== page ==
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In recognition of Mental Health Awareness Month, the HRC Foundation released a pair of resources to help parents and other family members promote the emotional well-being of their children.
By Katalina Hadfield and Ellen Kahn
Staying home all day is hard. You are separated from your friends, your communities and sometimes even your family. And for transgender and gender-expansive youth, this isolation can be amplified as stay-at-home orders for COVID-19 rattle the United States.
In recognition of Mental Health Awareness Month, the HRC Foundation released a pair of resources to help parents and other family members promote the emotional well-being of their children. The resources include a video conversation between Ellen Kahn, HRC’s senior director of programs and partnerships, and Dr. Scott Leibowitz, child and adolescent psychiatrist, where they discuss the many ways in which parents, guardians and other family and community members can support transgender and gender-expansive young people and their mental health while at home. HRC Foundation also produced an accompanying tip sheet, providing information for parents on how they can help their children maintain and manage their mental health during COVID-19.
For transgender and gender-expansive youth who do not feel affirmed or accepted by members of their immediate family or household, this period of being “stuck at home” can be challenging. The stress of rejection can lead to a wide range of outcomes, such as not being able to focus on schoolwork, feeling isolated and hopeless, and — in worst-case scenarios — these youth may face emotional or physical abuse in the home.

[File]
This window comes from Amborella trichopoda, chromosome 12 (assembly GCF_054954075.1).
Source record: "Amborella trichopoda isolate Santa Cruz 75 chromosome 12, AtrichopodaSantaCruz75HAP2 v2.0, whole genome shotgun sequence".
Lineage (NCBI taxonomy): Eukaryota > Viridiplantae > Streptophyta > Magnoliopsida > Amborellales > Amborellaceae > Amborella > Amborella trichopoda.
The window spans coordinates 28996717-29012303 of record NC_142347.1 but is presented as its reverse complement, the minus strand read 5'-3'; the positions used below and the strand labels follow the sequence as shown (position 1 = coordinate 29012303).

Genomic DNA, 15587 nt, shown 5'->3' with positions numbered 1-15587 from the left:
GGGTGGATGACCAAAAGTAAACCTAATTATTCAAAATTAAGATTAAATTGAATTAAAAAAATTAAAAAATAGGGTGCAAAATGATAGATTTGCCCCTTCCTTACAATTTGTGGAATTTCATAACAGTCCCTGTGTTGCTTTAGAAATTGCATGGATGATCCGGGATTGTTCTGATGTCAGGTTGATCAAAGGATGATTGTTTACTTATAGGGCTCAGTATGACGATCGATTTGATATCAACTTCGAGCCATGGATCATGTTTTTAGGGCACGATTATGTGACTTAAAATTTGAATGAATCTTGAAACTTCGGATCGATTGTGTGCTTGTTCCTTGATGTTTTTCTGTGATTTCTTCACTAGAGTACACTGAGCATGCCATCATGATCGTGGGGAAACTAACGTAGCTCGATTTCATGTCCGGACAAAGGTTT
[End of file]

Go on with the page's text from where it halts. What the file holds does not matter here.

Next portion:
“They’re trapped at home and need to look for ways to develop social support,” said Dr. Leibowitz. He emphasizes that one way to combat this and many other problems youth may face is by “empathizing with the young person’s situation...Try asking the young person how you will be helpful to them.”
For those youth who are supported at home, but typically feel the challenges of rejection and bullying when in school, this extended period of time outside of the school setting can feel positive, and lower their levels of anxiety.
“For kids who are trans or gender-expansive who are ‘free to be’ at home, this is a liberating time,” said Kahn. “You’re four or five or six weeks into quarantine and you’ve been able to be yourself without limitation.”
“Many of my patients are actually flourishing, they’re thriving in this time,” said Dr. Leibowitz. “However, life will return back to normal at some point.”
Dr. Leibowitz and Kahn agree that the dread of returning to normal life may evoke anxiety for youth.
“There’s this looming like oh my gosh, but someday this is going to go back to normal,” said Kahn.
According to Dr. Leibowitz, this anxiety may be mitigated by capturing a youth’s feelings at this current moment, so they can remember what they feel like when they are being themselves and can learn to adapt to living life differently.
“If we can take this opportunity now to understand how we adapt in different places, where we can be authentic, where we can’t, it will prepare us even better for that return ‘back to normal,” he said.
You can learn more about these issues, along with others that transgender and gender-expansive youth may face, by checking out our tip sheet and video. For even more information about supporting transgender and gender-expansive youth both in and out of quarantine, check out more of HRC Foundation’s resources here